Do you smoke pot? According to stats I saw this week, 12 per cent of Ontario residents 15 and over smoked marijuana at least once over a recent 12-month period. Which is about 1.3 million Ontarians. Or about 130,000 people here in York Region.
This is according to Statistics Canada’s Canadian Community Health Survey for 2012, which asked Canadians over 15 if they used cannabis or hash.
Keep in mind these were only the people willing to admit to using pot.
The real numbers could be a lot higher, pardon the pun, considering this is a type of behaviour not everyone would readily admit to on a government form.
For political prognosticators, that’s a lot of Justin Trudeau supporters. Maybe that’s why Stephen Harper’s poll numbers seem to be going up in smoke.
And here I thought some people were just really happy, really hungry, or had the giggles.
Next time someone laughs at one of your jokes, you’ll be tempted to ask, “Did you actually think that’s funny, or are you just high?” And stop eating those Cheesies.
Obviously it can’t be just teenagers, whose current slang words for cannabis or getting high – according to this thing called Google I have on my computer – include to get blazed, chief, burn one, bent, kush and, well, by the time someone like me is using them in a community newspaper, they may already be obsolete.
Point is, considering the stats, there must be professors, lawyers, MPs ( such as the aforementioned Mr. Trudeau ), journalists, the Ford family, and many others out there, who you would not think of as your typical pot smokers, who are, in fact.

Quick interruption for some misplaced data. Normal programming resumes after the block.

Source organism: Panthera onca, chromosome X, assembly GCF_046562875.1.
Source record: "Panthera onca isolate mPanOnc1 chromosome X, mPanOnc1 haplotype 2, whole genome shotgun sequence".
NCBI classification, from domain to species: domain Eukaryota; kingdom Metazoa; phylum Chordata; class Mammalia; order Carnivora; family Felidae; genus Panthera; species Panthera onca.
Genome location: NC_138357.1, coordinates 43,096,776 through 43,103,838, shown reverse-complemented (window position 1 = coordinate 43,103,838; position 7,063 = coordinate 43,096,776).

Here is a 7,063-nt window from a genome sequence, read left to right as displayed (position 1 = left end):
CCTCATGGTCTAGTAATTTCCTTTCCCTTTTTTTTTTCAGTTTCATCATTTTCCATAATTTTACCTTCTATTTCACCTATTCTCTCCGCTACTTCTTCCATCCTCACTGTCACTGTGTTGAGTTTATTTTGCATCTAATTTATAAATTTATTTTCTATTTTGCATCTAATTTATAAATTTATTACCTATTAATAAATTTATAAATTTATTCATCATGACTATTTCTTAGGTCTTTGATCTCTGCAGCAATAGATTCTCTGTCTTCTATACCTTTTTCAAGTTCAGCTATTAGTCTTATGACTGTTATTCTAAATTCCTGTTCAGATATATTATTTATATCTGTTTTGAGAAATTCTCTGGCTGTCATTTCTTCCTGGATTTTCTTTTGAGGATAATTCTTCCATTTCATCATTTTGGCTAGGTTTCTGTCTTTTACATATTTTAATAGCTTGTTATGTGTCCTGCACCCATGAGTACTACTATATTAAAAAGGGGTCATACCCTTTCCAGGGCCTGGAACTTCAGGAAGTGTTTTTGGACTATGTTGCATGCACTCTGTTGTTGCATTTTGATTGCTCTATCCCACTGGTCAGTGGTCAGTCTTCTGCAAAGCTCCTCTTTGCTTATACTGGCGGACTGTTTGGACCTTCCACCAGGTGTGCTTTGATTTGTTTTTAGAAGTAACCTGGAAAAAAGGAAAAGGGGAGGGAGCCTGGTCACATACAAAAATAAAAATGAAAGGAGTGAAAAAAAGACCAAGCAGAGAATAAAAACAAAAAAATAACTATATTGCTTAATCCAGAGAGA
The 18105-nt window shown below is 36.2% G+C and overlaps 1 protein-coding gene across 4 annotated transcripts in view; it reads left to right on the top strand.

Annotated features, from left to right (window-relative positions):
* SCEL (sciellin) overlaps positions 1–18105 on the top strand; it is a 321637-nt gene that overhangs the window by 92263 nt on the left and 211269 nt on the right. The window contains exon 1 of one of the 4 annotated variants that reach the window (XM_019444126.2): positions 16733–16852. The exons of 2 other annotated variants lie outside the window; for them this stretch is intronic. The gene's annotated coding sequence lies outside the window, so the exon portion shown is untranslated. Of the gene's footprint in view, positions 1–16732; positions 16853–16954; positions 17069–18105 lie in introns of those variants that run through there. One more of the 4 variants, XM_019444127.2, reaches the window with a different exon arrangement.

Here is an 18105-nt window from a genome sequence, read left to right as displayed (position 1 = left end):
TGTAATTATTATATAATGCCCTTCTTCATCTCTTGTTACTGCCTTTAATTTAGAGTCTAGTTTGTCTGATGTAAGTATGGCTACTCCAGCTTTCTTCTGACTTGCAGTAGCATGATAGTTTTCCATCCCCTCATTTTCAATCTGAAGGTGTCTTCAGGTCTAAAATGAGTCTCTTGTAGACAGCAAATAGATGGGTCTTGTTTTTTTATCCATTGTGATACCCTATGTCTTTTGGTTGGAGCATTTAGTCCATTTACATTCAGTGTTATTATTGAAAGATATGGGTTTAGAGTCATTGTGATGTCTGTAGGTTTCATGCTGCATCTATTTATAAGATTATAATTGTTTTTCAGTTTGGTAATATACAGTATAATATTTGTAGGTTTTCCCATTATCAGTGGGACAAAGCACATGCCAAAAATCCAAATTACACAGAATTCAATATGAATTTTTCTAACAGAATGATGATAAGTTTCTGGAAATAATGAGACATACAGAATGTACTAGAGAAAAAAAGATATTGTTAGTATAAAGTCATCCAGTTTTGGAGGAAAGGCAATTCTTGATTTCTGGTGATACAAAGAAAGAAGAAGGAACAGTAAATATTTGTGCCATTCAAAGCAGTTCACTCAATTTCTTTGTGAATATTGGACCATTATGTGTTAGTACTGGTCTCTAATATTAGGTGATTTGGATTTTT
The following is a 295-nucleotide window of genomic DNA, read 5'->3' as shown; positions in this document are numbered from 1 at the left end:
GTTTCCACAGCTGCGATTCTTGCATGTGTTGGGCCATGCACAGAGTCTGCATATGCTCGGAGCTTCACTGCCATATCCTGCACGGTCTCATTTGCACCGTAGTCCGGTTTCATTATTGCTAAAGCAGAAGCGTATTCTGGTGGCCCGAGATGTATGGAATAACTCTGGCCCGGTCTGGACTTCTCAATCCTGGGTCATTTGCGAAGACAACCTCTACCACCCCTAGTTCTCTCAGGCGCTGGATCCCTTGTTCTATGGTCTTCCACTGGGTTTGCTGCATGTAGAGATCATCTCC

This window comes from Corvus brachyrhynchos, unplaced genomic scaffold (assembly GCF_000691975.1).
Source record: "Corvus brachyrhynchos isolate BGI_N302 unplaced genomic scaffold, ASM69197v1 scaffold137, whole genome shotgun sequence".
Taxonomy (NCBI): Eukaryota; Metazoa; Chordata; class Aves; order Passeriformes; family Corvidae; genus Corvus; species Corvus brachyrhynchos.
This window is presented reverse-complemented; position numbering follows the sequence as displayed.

Don’t get me wrong. I don’t have a whole lot against people who smoke up.
They used to bother me more, when I thought of all the mayhem created by the people growing the pot, with law enforcement chasing them – all in the quest to supply herbal refreshment to people who rationalized that their little illegal indulgence was harmless.
But as the pot laws become more relaxed, particularly in the U.S., the people who smoked up despite the laws and the negative consequences for society, seem a little less selfish, a little more mainstream.
Things are being legalized, taxed, in some U.S. states, including Colorado and Washington. In Canada, we are just getting a sniff of this brave new world.
So now, there is a rush by all kinds of people to get into Canada’s “medical” marijuana business. Why?
Because of several recent court decisions, the projection in the next few years is that up to 400,000 Canadians will have gotten themselves permits to use medical marijuana, as in daily, up from 40,000, which now must be supplied by government approved growers ( think $ signs ), with Canada’s doctors forced to take part in the approval process for “patients”.
This despite what the Canadian Medical Association says is a lack of scientific evidence that marijuana is anything other than a recreational drug, even if it is, anecdotally – for some – helpful dealing with illnesses that cause pain or seizures. Fine. But 400,000 people?
Maybe, like the U.S., it’s time to give everyone the right to smoke pot ( responsibly – no driving ) and leave the doctors and Ottawa out of it. Something to put in your bong and smoke before the next federal election.